Post-PC Tech Rules at Intel Developer Forum 2016 At this year’s IDF the post-PC era was in full swing as Intel looks to a future dominated by the cloud, 5G, IoT, machine vision, merged reality, artificial intelligence, autonomous cars, drones and data centers. John Koon, Senior Editor

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here’s little doubt that Intel technologies ranging from processing to connectivity to visual intelligence have become staples for today’s military system designs. And in this era where the PC is less of a sole driver of Intel’s universe, a greater focus is now on vertical markets like virtual reality, drones, intelligent things and big data. All that was crystal clear at last month’s Intel Development Conference (IDF16) in San Francisco. The show showcased the latest innovations of the world’s largest silicon supplier along with its future road map. COTS Journal’s staff was there to see key technology topics and product exhibits at IDF16 from Intel and its partners. On the first day of the 2016 Intel Developers Forum (IDF16), keynote speaker Brian Krzanich, Intel CEO, highlighted four themes and introduced quite a few new technologies. The four themes show a path to where Intel is headed into the future. These include: 1. Refining the experience of computing; 2. Building a world of visual intelligence; 3. A cloud designed for innovation; and 4. Empowering the next generation innovation.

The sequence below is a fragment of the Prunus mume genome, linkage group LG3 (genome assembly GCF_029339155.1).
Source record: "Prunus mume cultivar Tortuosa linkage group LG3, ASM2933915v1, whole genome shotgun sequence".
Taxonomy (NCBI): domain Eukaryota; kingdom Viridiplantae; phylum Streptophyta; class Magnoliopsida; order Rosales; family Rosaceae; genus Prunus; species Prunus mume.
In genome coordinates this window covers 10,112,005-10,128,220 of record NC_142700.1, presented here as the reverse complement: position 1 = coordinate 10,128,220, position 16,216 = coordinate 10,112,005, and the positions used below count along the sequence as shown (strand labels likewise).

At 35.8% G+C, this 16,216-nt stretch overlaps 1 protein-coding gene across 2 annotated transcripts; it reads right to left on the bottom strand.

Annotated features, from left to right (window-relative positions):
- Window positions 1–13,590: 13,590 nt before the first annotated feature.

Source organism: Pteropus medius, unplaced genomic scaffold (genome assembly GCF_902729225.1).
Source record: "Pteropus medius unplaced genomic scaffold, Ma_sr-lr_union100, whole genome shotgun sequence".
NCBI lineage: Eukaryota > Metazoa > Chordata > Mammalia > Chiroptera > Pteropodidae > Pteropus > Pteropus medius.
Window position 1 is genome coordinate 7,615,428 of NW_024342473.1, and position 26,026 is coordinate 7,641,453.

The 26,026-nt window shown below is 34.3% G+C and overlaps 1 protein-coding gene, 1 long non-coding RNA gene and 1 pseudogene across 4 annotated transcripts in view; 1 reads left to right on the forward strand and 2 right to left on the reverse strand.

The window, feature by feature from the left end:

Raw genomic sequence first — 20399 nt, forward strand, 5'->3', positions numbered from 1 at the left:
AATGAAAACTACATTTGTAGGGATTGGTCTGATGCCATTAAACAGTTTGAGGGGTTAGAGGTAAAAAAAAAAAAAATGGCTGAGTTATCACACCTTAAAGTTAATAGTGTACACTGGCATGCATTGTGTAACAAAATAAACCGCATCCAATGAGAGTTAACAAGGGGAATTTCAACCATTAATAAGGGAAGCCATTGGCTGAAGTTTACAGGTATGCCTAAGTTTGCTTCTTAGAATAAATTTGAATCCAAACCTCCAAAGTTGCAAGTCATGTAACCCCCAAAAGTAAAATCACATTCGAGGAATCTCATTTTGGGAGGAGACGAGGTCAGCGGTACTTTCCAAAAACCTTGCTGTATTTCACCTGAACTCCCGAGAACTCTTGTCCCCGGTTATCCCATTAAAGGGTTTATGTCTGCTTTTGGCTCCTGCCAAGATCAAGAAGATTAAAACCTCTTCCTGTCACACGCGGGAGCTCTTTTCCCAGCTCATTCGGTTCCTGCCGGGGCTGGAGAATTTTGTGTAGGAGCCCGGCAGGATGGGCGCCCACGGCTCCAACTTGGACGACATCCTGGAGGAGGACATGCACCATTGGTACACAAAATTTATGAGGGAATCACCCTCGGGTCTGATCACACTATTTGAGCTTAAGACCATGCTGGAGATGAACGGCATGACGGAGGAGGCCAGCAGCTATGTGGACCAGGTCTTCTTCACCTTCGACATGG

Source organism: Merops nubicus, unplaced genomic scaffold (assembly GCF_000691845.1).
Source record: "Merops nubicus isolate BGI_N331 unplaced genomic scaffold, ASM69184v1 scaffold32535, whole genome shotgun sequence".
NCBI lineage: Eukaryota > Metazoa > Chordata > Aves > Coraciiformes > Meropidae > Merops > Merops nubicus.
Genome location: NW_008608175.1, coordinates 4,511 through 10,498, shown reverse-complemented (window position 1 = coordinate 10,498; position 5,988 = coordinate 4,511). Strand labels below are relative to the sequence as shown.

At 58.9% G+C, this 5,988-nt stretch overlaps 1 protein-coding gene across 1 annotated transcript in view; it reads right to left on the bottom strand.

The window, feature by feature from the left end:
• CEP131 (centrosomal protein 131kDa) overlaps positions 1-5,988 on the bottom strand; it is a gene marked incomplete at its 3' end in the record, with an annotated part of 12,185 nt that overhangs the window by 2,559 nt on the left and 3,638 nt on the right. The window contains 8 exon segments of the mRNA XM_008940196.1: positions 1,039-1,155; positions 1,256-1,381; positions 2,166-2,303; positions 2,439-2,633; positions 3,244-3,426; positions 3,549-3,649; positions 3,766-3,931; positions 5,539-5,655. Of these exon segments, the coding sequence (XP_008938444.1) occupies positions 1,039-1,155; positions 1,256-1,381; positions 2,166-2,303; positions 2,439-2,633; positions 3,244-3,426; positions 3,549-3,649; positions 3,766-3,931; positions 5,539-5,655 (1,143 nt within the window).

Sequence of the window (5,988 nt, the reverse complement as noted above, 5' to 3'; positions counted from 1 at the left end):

Project Alloy Open Exemplifying pretty much all four themes combined, Intel at IDF16 introduced a new Project Alloy Open, all-in-one Virtual Reality platform, a reference design for developers. This wireless head-mounted device (Figure 20

COTS Journal | September 2016

Figure 1 At IDF16 Intel CEO Brian Krzanich demonstrated on stage the capability of the Project Alloy Open, all-in-one Virtual Reality platform and how Merged Reality worked. 1) allows users to move around freely to see the real objects in front and interact with a 3D images created by Alloy. In the demo, a real dollar bill was used to cut off a rotating image object. The interaction of virtual space and real-time object is called Merged Reality (MR). This is one step ahead of Virtual Reality (VR) and Augmented Reality (AR). Additionally, Intel is collaborating with Microsoft to optimize the performance of the product with Windows holographic (Microsoft refers